Last week Gamersyde was invited to a – short – presentation of Grand Theft Auto IV’s upcoming DLC, The Lost and Damned. With Snoopers all dressed in a very trendy down jacket, we faced the cold of winter to see what it was all about. First impressions inside.
The Lost and Damned should be considered as an additional episode taking place in the Grand Theft Auto IV world. Much like a spin-off, you’ll get to run into some old acquaintances from the previous game and of course wander around the streets of good old Liberty City. Things are not all the same though since the eyes through which you will see the story are no longer those of a freshly arrived immigrant from Eastern Europe. Now you’re an all tattooed “Libertan” biker born in the USA, which is pretty logical after all as we now know the city pretty well after hours spent on GTA IV.
No more Niko then – though you will run into him during this all new adventure. The main character is called Johnny and he belongs to the Losts, a gang run by Billy, a guy that is about as tender as overcooked beef. Billy’s back from rehab after being arrested with a good amount of dope he preferred to claim was his to use to avoid jail. He’s pissed as ever at the Angels of Death, the rival gang that has been at war with the Losts for as long as anyone can remember. Johnny has a more pragmatic view of the situation as he has come to realize that this war is starting to be bad for business for both parties. Right from the start, it’s quite obvious that the two friends will not be on the same wavelength.
From what we could see during the presentation, it doesn’t seem like the game is going to offer real new situations mission-wise. It will still be about delivering packages or going from point A to point B by bike with a pinch of car chases or gunfights in between so you can measure up against Blues or Angels. Nothing new then but the formula still works well and we hope the game offers as much pace as what we saw in one of the missions. Indeed, we particularly liked what was really just a simple rail shooting sequence where Johnny was sitting at the back of a motorbike and shooting the cops that were after them. It was all very dynamic and with the change in camera angles from time to time, it really felt like an action movie – at some point a gas station exploded and the camera switched to show the bike driving away from it for a few seconds. Nice and immersive, that’s what it was!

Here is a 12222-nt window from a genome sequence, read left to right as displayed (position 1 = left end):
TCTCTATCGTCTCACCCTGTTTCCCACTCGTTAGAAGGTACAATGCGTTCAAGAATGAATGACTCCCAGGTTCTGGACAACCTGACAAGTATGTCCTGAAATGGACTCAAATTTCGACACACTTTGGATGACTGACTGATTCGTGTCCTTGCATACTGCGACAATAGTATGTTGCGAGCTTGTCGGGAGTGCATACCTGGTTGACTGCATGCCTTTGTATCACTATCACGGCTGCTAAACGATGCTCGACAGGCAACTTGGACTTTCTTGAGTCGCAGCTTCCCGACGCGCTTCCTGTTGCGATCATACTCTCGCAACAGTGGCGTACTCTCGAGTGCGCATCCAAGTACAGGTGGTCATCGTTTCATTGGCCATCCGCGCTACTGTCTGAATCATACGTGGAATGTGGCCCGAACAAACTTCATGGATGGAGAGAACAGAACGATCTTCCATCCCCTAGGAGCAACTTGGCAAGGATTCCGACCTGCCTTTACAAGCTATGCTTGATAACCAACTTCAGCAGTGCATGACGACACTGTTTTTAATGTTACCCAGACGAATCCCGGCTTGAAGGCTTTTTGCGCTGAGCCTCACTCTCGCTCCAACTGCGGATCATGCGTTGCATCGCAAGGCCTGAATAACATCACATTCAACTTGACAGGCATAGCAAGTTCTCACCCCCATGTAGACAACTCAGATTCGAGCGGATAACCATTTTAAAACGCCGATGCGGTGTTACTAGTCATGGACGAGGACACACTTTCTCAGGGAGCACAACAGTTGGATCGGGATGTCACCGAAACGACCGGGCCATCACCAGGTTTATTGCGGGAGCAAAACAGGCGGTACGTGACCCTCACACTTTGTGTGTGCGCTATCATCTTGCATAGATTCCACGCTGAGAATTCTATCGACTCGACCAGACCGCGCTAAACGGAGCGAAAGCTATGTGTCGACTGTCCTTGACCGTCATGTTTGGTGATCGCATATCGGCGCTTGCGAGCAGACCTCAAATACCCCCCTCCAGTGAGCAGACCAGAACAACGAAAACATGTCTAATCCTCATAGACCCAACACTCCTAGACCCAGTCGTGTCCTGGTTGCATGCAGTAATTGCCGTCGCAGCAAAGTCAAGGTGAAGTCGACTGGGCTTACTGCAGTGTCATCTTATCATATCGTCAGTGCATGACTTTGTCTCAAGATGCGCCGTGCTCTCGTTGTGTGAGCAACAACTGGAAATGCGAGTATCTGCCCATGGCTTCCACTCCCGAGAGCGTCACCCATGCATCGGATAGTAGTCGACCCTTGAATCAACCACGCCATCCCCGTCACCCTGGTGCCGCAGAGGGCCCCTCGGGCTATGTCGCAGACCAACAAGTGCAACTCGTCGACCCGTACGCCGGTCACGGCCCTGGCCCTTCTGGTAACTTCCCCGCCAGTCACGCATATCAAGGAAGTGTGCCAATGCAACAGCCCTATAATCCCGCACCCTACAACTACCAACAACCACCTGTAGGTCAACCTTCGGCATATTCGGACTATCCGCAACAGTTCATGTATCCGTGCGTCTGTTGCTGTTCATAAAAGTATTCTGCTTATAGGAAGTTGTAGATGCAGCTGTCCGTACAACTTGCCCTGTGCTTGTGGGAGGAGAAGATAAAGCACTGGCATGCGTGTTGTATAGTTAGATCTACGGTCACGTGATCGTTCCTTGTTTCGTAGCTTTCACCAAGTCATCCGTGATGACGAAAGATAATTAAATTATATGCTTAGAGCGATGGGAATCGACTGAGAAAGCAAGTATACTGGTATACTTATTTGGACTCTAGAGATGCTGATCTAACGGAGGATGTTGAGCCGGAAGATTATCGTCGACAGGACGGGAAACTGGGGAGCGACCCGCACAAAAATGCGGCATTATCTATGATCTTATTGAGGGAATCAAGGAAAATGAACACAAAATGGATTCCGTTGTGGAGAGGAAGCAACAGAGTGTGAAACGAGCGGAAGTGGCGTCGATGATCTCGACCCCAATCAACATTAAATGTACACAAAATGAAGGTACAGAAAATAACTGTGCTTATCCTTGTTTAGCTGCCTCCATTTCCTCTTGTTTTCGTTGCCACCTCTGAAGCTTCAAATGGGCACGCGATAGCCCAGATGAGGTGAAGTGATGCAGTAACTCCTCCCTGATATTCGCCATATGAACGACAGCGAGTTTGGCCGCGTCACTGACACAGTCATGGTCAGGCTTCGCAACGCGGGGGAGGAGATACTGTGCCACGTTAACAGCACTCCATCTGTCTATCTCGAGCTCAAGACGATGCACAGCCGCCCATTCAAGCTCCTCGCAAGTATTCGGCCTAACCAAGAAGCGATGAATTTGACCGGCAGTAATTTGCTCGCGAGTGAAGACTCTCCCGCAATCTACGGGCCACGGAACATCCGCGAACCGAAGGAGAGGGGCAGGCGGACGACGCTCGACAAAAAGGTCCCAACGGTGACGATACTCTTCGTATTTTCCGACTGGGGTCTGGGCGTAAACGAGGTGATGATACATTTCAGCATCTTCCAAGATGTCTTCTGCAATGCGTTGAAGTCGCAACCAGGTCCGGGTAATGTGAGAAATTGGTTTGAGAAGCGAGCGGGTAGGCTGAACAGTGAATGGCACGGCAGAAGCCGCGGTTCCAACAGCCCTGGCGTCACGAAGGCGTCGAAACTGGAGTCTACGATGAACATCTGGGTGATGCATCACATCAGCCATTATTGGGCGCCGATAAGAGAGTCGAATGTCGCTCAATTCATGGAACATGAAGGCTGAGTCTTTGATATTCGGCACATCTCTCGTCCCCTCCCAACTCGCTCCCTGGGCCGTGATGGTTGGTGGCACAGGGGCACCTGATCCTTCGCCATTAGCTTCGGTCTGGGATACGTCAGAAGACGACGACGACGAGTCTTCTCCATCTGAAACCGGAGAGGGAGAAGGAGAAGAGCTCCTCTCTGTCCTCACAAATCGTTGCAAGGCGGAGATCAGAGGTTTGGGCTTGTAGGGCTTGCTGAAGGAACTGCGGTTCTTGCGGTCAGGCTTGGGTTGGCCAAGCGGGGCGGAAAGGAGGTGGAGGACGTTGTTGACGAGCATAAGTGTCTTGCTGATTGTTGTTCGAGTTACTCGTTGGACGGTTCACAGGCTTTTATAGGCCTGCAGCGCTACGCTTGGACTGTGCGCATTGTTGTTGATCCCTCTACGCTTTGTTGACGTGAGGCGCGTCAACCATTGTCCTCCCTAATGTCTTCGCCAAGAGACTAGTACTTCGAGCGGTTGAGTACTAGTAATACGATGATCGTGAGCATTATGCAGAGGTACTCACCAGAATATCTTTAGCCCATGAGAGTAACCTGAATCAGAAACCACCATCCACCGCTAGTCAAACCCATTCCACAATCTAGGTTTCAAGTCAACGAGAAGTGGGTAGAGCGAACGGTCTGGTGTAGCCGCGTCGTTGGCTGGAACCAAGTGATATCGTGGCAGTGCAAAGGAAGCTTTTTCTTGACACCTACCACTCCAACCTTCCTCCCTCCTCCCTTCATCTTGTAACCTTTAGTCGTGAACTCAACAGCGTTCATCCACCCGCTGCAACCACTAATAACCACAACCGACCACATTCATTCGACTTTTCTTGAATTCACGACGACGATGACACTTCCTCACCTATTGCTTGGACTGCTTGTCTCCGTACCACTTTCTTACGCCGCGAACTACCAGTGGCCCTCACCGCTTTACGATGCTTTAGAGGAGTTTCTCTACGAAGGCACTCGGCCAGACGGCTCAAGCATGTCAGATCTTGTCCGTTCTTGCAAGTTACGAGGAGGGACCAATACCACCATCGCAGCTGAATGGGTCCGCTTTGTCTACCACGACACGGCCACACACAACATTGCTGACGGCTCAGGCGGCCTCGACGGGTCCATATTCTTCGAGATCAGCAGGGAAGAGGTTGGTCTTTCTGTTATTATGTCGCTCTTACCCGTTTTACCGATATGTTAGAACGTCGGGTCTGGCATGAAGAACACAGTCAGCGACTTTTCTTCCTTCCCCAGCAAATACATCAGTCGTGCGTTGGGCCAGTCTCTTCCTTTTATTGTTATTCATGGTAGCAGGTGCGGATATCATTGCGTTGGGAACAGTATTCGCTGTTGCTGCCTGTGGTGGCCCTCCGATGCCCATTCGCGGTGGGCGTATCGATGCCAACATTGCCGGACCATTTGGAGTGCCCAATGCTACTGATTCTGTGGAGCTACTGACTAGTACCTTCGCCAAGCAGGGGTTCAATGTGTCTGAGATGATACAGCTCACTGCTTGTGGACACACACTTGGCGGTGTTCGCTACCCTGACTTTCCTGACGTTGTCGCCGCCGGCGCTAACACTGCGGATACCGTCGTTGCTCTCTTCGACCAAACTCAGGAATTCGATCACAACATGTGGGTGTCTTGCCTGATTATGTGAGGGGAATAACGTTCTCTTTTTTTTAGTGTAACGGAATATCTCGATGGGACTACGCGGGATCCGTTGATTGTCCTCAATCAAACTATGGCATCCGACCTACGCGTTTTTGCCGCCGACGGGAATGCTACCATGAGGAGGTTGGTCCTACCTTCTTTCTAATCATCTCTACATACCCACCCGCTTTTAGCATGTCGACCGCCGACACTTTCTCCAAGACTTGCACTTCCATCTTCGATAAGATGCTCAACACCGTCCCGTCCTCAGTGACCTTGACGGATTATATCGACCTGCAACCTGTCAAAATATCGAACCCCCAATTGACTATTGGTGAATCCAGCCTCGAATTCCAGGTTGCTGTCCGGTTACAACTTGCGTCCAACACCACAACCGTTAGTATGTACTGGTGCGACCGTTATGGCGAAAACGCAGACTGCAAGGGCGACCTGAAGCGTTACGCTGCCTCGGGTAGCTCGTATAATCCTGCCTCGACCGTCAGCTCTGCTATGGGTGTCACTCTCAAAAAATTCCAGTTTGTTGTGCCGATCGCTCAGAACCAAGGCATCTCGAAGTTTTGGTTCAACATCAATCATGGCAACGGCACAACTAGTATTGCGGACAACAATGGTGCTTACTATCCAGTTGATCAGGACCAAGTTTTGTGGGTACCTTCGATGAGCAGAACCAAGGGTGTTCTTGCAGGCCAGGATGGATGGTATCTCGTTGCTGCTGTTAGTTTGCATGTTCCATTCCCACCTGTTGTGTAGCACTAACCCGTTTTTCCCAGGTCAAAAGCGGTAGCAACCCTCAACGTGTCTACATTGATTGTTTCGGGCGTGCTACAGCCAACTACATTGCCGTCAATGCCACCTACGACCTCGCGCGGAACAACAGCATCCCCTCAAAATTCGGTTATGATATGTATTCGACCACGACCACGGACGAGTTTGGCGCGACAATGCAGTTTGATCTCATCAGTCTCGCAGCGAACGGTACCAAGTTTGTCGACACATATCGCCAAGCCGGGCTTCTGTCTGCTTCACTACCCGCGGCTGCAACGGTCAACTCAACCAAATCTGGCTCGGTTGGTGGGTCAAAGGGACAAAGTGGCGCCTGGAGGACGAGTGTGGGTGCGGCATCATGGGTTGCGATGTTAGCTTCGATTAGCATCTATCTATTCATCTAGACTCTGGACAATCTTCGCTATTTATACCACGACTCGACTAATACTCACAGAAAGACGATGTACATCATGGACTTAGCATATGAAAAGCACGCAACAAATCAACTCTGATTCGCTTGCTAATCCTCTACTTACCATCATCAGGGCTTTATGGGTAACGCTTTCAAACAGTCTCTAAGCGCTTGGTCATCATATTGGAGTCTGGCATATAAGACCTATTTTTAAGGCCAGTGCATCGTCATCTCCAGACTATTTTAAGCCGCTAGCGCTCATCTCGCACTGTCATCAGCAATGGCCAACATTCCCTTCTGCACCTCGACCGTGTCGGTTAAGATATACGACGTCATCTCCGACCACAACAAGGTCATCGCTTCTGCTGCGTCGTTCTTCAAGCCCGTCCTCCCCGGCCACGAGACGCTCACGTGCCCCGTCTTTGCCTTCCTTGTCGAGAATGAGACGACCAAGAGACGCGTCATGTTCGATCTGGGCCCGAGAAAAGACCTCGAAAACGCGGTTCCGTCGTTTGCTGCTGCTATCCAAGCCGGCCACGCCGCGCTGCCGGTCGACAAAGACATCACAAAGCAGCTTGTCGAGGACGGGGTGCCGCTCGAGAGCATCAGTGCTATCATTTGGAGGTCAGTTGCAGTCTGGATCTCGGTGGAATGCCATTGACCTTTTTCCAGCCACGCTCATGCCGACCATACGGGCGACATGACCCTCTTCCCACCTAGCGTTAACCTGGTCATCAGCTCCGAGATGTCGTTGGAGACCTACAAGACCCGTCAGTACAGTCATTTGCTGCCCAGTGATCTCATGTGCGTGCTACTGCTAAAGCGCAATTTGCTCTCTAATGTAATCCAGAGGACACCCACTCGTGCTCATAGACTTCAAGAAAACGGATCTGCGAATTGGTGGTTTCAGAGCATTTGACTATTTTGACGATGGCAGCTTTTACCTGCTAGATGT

One of the new features of the game is some kind of management system for your squad which can be upgraded in the course of the game. By maintaining the relationship between Johnny and his fellow bikers, their aiming skills can improve for example. All you have to do is to stay in formation when you drive your bike to the mission objective. Some – huge – icon appears on the road and you must stick to it long enough for a dialog sequence to start – much like what happened automatically in the previous games when you went somewhere by car. It forces you to adjust your speed all the time which does not feel very natural when you think of it. It’s not a bad idea per se but we can’t say we saw a real difference with our teammates in the mission that followed. However, the fact that you can lose one of your men and have him replaced by someone with basic statistics might bring a bit of tactic to the game.
Some new mini-games are also planned – among which arm wrestling, which should remind something to Ryo Hazuki’s fans – but unfortunately we didn’t get to see any of them. We were able to try some of the cool new – and powerful - weapons such as a grenade launcher or a sawed-off rifle. On the other hand, we weren’t given the number of new songs that will be added to the game’s soundtrack – we expect rock to have a great part so becoming an easy rider is more natural – nor were we told about the number of new vehicles – we still saw an old rusty wrecker that would have pleased Cooter for sure. No clue about the longevity of the game either, not even the total number of missions included. We were promised that players will get something worth the price but given it’ll cost you 1600 MS points, we still need some convincing it was not just some marketing talk.
Visually and technically speaking, the game remains the yardstick it was when it was released and it even looks sharper somehow. Rockstar added a grainy filter that not only gives the game a very cinematic touch but also makes some of the visual flaws less obvious. The artistic direction has also been tweaked a little so as to fit perfectly with the biker mood and we thought it looked great.
The Lost and Damned may not bring that much more to GTA IV but it will undoubtedly please all those who just needed an excuse to go back to Liberty City and have some more fun there. We aren’t quite convinced yet about the new characters’ charisma but hey, coming after Niko Bellik is no easy task.